Yah, right...nothing to see here folks. No inflation at all. Just ignore those pesky gas pump prices and skyrocketing grocery bills and global unrest due to price inflation on food. Now move along...

March 01 2011 at 5:28 PM Report abuse +4 rate up rate down Reply
1 reply to rslpilot's comment
rslpilot

Waaaah...I only make 50% more than the private worker and have excellent benefits. It's not enough that I get to retire at 50 with 70% pay and medical 'till I die (while the private sector worker has to work, and pay taxes to support me, until he's 70, then retire with what he scrimped together in his 401K on medicare) Wahhhhhhh....gimmee, gimmee, gimmee!

March 01 2011 at 5:17 PM Report abuse +1 rate up rate down Reply
2 replies to rslpilot's comment
jdrumerrnr

About time the private sector started fighting for better wages and benefits, don't cha think?

March 01 2011 at 6:47 PM Report abuse +1 rate up rate down Reply
robertwbirdsall

Should we be crying because we in the private sector lost our 20th century lifestyle and expectation and the public sector somehow retained it? It doesn't seem to me that it is the public sector that is really the ones that are whining.

March 02 2011 at 9:15 AM Report abuse rate up rate down Reply
hi cat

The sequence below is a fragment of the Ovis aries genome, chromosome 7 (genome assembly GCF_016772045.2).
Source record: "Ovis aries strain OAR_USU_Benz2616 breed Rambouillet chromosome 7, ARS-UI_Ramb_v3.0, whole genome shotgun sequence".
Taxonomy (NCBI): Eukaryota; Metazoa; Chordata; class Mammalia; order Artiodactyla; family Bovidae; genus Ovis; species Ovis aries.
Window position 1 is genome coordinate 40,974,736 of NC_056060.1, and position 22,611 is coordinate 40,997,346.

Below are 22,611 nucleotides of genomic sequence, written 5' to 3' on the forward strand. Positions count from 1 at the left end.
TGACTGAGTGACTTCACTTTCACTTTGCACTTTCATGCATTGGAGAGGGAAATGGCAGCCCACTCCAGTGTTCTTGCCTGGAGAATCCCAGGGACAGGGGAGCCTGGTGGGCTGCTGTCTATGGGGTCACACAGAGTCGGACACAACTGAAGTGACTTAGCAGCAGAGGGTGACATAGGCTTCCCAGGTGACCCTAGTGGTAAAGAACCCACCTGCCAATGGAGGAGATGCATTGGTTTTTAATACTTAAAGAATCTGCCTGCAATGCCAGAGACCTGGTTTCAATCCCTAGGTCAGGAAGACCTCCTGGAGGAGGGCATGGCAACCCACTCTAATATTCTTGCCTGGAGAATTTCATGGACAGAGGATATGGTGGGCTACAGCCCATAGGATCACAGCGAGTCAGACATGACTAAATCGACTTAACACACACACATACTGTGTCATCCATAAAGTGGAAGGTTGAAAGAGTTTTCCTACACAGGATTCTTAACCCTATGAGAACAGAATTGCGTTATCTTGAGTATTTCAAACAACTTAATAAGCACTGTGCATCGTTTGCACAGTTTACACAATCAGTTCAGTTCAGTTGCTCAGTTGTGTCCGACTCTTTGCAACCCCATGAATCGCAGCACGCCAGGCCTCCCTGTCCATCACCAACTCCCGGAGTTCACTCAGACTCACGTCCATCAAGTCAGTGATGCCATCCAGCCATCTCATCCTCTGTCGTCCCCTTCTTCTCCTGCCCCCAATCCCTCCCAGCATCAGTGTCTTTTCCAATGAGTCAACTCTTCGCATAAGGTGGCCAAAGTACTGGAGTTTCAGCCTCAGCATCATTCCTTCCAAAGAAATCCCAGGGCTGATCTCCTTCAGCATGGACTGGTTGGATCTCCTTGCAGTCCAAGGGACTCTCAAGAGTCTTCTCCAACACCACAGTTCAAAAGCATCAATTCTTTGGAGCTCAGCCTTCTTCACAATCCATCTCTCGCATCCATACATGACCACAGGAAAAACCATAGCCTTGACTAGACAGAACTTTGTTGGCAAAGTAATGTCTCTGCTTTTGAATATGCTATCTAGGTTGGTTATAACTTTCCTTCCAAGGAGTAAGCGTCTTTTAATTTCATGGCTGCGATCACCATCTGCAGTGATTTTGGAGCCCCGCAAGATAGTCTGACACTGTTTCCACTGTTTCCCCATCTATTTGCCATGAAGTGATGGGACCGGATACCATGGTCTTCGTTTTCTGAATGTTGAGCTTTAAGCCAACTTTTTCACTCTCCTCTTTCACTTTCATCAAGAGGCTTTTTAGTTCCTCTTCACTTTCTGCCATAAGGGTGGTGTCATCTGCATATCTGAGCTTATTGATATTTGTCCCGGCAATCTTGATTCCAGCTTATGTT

When the Corporations negotiate for their tax breaks and government grants where does the TAXPAYER sit at THAT table? Nowhere. The politician hack who just came back from a all expense trip to Las Vegas with a suitcase of "souvenirs" will give that " lobbyist friend" the whole store and the kitchen sink when it comes time to vote. ( OUR STORE AND OUR KITCHEN SINK) Remember OBAMA SCARE ? I say YES a TAXPAYER should be at the bargaining table when the unions and Government work out contracts. ( WHAT WAS the corporate line against the UAW .... they were a private company and a private union??) These Aliens to democracy are just against ANY union, ANY individual or ANY IDEA that makes them have to wait in a line just like the rest of us for a movie ticket or a loaf of bread. But that is what they abhor so much... didn't you recognize they are truly gentry ??